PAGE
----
Goods for ‘your benefit’. If you buy a flight on your card for yourself, your covered under section 75. If you buy one for your partner, then you aren’t. This is because the goods must be for ‘your benefit’. This leads to all kinds of arguments (some a bit dodgy/saucy) that the items bought for partners bring them pleasure so therefore they’re for the cardholder’s benefit.
Deposits: If you buy a car for £10,000 but pay a deposit of £100 on your card, your card provider is liable for the full amount in the event of a successful section 75 claim. The rules are a bit vague about whether the deposit has to be over the £100 minimum payment to qualify or not. So one retailer might pay out in full if you’ve paid a £2 deposit, whereas others might refuse unless you’ve paid £100 or over.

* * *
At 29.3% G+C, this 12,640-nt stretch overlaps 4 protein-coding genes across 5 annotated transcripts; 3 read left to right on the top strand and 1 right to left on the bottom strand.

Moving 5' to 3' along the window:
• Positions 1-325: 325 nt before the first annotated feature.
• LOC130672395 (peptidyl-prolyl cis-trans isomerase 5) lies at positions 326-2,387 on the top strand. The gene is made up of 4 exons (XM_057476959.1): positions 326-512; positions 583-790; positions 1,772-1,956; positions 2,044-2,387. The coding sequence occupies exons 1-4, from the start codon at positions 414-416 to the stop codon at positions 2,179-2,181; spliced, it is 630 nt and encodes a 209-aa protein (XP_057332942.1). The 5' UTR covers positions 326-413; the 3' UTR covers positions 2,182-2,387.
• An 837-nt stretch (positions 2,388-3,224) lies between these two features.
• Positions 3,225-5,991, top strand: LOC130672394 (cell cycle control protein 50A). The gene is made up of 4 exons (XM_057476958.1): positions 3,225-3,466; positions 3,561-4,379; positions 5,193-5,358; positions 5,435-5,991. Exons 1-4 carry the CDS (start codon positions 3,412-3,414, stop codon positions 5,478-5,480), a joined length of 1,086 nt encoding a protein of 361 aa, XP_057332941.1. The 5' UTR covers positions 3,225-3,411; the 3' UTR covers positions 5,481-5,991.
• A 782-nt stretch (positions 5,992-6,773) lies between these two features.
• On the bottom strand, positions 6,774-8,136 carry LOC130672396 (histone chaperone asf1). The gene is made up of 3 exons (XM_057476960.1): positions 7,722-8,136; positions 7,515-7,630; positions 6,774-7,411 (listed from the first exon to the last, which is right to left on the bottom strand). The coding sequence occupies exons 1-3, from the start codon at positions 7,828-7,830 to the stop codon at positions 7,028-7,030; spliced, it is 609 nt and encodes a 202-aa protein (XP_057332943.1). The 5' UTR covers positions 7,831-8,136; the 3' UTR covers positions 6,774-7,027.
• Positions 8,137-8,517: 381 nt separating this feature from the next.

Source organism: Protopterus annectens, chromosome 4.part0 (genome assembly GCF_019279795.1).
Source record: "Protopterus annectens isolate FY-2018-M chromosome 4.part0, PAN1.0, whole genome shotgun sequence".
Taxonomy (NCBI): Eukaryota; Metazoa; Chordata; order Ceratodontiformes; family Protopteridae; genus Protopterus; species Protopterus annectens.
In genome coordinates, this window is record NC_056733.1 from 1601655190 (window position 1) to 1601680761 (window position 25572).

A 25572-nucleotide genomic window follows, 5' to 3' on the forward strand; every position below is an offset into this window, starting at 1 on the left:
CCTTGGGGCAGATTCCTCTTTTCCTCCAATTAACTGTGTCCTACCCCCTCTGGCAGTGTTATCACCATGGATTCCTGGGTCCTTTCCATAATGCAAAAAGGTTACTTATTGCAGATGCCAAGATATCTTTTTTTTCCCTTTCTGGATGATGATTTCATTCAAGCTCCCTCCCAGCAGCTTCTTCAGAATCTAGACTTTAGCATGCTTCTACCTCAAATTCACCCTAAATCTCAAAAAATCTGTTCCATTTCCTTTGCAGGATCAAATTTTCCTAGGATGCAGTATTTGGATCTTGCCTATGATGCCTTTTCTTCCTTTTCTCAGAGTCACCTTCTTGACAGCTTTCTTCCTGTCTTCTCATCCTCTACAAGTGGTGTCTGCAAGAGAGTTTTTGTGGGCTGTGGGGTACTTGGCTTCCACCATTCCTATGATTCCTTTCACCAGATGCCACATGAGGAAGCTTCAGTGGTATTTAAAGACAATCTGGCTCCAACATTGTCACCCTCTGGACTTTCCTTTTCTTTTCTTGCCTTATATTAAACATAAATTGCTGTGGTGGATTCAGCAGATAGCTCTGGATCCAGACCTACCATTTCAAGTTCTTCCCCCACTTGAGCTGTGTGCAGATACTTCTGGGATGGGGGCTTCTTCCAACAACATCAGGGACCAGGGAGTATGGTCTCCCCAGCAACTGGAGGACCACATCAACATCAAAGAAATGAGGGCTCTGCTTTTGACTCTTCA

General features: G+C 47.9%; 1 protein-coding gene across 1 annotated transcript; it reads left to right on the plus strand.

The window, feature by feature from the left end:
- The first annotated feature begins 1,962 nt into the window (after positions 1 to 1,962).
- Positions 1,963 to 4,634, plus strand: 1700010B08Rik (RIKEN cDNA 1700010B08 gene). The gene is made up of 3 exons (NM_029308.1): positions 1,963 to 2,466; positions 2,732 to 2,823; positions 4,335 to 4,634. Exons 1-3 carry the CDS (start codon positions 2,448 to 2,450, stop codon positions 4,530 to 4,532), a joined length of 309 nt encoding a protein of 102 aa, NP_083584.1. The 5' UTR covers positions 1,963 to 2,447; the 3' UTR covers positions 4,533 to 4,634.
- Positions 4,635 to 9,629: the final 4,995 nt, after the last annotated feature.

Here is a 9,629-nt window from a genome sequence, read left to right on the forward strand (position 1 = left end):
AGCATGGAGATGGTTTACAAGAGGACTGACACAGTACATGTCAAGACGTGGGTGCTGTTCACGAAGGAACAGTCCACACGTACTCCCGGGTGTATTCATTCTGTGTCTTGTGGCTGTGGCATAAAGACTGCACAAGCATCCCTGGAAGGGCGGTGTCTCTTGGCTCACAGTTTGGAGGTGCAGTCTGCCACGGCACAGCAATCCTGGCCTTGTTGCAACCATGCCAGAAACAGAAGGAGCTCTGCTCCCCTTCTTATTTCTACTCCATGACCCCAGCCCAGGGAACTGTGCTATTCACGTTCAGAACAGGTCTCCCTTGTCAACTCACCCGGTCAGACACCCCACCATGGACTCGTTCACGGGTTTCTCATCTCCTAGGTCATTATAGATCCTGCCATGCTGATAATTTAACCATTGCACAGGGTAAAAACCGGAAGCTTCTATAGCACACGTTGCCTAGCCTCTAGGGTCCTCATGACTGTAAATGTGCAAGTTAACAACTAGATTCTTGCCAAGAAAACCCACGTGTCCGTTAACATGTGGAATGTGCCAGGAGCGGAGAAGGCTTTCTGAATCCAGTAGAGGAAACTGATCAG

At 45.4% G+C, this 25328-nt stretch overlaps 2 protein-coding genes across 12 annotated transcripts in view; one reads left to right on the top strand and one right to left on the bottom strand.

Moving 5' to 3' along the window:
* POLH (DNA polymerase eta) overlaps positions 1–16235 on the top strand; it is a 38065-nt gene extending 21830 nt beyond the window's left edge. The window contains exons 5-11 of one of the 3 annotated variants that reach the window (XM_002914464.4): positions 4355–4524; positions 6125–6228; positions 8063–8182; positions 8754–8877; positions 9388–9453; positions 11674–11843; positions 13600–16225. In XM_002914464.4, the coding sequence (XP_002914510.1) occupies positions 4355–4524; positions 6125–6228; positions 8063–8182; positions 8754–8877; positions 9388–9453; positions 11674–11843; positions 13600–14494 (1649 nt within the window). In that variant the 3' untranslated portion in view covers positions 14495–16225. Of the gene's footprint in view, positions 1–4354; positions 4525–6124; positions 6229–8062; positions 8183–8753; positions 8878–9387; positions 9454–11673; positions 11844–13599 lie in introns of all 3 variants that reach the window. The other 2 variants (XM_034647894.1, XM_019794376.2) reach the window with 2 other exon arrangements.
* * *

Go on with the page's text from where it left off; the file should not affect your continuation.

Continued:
Services: The quality of some services and goods can be open to interpretation. For example, if you buy a timeshare, you’ve technically got what you paid for. But what if it’s fundamentally not what you were sold (in a different place, not built yet, falling apart?) Loads of complaints of this nature occur each year. The problem arises because the law uses the term ‘misrepresented’ to qualify for section 75 protection – and that’s widely open to interpretation.
Featured in Mirror – Martyn James